Chrisitians believe that Christianity is true. That should come as no surprise. For if they didn’t, they wouldn’t be Christians. To be a Christian in any proper sense of the term, a person must believe what Jesus believed about himself: “I am the way, and the truth, and the life. No one comes to the Father except through me” (John 14:6). That definite article is a killer. With it, Jesus dramatically narrows the playing field; he’s not one among many ways to the Father. He’s the only way (cf. Acts 4:12). A pretty exclusive and sweeping claim to say the least, and not at all calculated to play well in our tolerance intoxicated culture.
The problem with an exclusivistic Jesus is that he plays havoc with what we normally take to be the canons of inter-religious dialogue. The Jesus of John 14 won’t agree to be just another “seat at the table” or one “voice” among many; he elevates himself above other unquestionably humble and devout religious leaders: Moses, Elijah, Buddha, Ghandi, and the rest. The import of Jesus’ truth claim—and notice that it is a truth claim—“Truly, truly…before Abraham was, I am” (Jn 8:58) wasn’t lost on his audience. Indeed, they detested him for it: “They picked up stones to throw at him” (v. 59). Conversation over.
But whose fault was that? Well, if Brian McLaren is right, the fault might actually lie with Jesus. For example, in an interview on his latest book, Why Did Jesus, Moses, the Buddha, and Mohammed Cross the Road? (Jericho, 2012), McLaren confesses:
I suspect that the only people who need a God’s eye point of view are the people trying to build an empire, and impose it on other people. So when we hear that kind of language, I think that we should be suspicious. Instead of thinking ‘That’s orthodoxy’, we should think ‘That’s empire’. [audio]
For ease of reference, let’s call this McLaren’s Declaration (MD, for short). One gets the impression that, on (MD), speaking from a God’s eye point of view (GPV) isn’t a good thing. We should be “suspicious” of those who do. We shouldn’t take their claims as actually being true, but instead as covert attempts at something else, something ethically suspect—empire building. If I assert that p from a GPV, then this is because I have a desperate “need” to be in control; I have a personal agenda I want to “impose…on other people.”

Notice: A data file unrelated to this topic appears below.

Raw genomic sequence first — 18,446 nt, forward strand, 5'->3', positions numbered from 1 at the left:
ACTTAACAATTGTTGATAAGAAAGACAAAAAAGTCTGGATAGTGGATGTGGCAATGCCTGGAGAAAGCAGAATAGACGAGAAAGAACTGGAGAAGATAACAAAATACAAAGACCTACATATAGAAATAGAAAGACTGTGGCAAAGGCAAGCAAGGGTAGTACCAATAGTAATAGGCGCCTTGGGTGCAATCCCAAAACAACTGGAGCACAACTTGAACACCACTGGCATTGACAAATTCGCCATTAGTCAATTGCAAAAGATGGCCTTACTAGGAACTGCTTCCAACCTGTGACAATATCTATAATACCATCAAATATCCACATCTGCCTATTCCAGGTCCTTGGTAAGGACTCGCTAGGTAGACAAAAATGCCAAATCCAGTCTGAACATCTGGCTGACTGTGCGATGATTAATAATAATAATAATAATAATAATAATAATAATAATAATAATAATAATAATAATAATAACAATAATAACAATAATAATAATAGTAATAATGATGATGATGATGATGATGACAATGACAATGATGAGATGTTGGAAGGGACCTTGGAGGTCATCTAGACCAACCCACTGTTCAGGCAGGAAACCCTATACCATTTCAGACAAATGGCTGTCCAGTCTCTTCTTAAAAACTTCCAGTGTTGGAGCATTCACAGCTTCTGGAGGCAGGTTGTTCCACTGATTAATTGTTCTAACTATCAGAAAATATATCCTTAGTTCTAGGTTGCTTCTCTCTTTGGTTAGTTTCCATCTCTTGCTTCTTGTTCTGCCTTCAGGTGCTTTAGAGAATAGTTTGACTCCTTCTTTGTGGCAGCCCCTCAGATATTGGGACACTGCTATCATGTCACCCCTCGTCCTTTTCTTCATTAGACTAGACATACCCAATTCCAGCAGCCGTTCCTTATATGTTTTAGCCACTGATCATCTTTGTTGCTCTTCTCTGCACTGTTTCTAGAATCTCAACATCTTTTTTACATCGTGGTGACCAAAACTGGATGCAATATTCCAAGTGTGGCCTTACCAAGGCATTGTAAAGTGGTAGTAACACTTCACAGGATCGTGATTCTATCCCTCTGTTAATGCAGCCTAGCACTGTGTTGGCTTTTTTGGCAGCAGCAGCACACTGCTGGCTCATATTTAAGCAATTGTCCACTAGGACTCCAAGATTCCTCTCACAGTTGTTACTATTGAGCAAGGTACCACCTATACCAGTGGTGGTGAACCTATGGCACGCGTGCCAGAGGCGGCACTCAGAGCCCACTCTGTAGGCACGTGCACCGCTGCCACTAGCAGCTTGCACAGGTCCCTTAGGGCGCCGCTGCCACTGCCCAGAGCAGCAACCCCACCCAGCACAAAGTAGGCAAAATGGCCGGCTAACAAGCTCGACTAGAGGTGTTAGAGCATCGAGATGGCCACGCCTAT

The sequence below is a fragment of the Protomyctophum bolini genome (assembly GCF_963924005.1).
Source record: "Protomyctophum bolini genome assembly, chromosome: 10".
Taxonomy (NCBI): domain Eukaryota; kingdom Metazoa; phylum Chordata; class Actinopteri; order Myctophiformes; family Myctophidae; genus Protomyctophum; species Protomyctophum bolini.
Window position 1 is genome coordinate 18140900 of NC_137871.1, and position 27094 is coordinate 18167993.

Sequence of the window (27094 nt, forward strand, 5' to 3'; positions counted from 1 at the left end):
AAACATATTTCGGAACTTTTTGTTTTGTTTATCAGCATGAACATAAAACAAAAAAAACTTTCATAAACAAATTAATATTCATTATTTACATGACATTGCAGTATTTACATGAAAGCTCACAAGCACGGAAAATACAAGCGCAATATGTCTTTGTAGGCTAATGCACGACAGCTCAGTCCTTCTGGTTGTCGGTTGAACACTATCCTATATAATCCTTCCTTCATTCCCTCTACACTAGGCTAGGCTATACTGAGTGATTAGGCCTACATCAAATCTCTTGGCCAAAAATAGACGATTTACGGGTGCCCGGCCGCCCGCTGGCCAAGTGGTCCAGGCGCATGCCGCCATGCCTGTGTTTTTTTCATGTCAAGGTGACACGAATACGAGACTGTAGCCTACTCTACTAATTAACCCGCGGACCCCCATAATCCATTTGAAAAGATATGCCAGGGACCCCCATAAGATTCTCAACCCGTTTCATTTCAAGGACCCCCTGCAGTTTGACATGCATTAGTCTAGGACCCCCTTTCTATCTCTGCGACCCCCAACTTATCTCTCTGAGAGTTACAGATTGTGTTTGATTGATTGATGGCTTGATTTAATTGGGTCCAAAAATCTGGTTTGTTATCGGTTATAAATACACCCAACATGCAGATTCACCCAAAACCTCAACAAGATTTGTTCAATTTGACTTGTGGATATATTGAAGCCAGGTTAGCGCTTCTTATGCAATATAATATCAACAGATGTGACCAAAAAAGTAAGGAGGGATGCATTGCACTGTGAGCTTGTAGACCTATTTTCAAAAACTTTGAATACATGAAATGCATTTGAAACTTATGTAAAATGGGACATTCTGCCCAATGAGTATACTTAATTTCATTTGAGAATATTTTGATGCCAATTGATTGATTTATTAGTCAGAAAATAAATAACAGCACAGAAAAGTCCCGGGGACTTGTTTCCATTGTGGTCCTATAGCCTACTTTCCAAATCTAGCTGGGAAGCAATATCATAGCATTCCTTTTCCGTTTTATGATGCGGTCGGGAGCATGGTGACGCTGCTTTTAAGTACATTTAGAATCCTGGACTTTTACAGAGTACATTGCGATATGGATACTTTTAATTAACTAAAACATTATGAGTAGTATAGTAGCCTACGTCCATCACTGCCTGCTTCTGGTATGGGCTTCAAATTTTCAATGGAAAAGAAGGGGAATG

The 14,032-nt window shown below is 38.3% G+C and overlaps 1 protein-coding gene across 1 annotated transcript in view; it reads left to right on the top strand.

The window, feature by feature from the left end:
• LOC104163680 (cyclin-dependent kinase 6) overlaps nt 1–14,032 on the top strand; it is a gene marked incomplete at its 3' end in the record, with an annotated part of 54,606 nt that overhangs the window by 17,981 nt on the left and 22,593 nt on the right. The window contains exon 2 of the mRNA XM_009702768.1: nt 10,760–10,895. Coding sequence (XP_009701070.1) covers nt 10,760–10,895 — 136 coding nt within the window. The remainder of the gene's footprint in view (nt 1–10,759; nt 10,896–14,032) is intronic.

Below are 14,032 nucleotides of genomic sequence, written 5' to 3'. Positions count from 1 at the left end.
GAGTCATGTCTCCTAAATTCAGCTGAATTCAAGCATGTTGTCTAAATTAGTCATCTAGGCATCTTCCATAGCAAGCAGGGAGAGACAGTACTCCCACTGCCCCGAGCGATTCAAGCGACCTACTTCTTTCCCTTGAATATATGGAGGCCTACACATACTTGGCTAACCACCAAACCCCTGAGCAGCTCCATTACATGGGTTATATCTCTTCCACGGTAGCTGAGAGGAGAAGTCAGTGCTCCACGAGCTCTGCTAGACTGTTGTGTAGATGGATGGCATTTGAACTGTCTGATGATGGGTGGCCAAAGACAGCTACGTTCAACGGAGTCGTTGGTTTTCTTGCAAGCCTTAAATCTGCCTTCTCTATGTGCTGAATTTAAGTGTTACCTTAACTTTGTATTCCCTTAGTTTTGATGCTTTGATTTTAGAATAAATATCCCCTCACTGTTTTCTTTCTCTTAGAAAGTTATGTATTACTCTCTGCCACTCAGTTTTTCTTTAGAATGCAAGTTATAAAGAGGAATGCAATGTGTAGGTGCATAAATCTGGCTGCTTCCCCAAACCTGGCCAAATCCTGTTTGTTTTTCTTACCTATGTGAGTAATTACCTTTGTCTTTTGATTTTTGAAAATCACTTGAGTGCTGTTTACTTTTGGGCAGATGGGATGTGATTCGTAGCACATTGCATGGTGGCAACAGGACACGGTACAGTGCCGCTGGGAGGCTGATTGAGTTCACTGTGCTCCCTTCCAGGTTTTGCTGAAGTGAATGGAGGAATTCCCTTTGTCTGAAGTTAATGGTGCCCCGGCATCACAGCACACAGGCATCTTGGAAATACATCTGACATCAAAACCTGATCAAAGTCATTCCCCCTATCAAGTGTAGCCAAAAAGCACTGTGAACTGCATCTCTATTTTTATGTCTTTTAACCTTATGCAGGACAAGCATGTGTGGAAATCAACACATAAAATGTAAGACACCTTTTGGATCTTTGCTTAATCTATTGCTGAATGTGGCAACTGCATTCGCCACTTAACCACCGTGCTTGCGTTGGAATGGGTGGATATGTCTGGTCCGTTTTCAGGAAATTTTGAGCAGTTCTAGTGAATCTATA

Of course, in itself, this is purely ad hominem; it goes no distance at all towards showing there isn’t such a thing as a GPV. And in fact, that doesn’t seem to be McLaren’s point. What he wants to say, I take it, is that it’s flatly immoral—a serious defect in character—to even want to adopt a GPV. We should avoid this suspect vantage point like the plague. But what, precisely, is it that I’m to avoid? Understandably, McLaren can’t give us much in the podcast; however, he does mention Calvin’s James K. A. Smith, whose own musings on the topic suggest the following:
(GPV) For any individual S and proposition p, S asserts p from a God’s-eye-persepctive just in case the assertion that p entails that “one paradigm or language game [is] above another.”1
Well, straight away we’ve got a problem, haven’t we? For Jesus’ declaration, namely,
(JD) Jesus is the only way to God the Father; there are no other ways
is clearly made from a GPV. It clearly implies that Christianity is “above” other paths to God. For Christianity alone embraces (JD). Assuming, then, that (JD) is the truth of the matter—my own view, actually—any religious paradigm that denies John 14:6 is logically and inescapably false. That sure sounds like elevating one’s own paradigm “above” others to me.
But then if McLaren’s Declaration is true, we should actually be suspicious of Jesus’ claims; in particular, we should doubt (JD) itself. For what Jesus’ is doing, on McLaren’s view, is shameless empire building. This claim Jesus makes about himself—that he is the only way to the Father—is thus no more than a basic power grab. Not a pretty picture.
Perhaps McLaren would reply that it’s okay for Jesus to adopt a GPV for the simple reason that Jesus is God. Well, if that is true, then surely I, too, can confidently assert (JD) from a GPV in my conversations with those who reject the Savior. Naturally this will imply that Christianity is the only true religion, which will instantly place it alethically “above” all the rest (indeed, it will require that all the rest are false). Still, if it’s right and proper for Jesus to issue that declaration from a GPV, I can’t see how I could be faulted for bearing witness to Jesus’ claim from that same standpoint.
There is yet another muddle for McLaren, however, and this concerns (MD)–his own declaration. Without question, McLaren strongly endorses (MD)—nay, he enjoins it upon us as the settled truth of the matter. Those who follow McLaren in embracing (MD) have got it right. Those who don’t–well, they’re not quite up to post-colonial standards. It immediately follows that McLaren’s declaration entails that one paradigm (his own) is “above” others (e.g., mine). And that means that (MD) is a truth claim made from a GPV, in which case I am obliged to regard it with nothing but suspicion. (And indeed, I do regard it that way.)
So let me give you some post-post-colonial advice: when you hear Brian McLaren using the language of suspicion on the podcast (or anywhere else for that matter), you shouldn’t think to yourself “By George, he’s got it right. That’s orthodoxy.” Not for a moment. To the contrary, if you are a true McLarenite, you should obey his declaration strictly and literally, and think instead “That’s just empire. McLaren is building his kingdom.”
 James K. A. Smith, “A Little Story About Metanarratives” in Christianity and the Postmodern Turn, ed. Myron B. Penner (Grand Rapids, MI: Brazos Press, 2005), p. 131.
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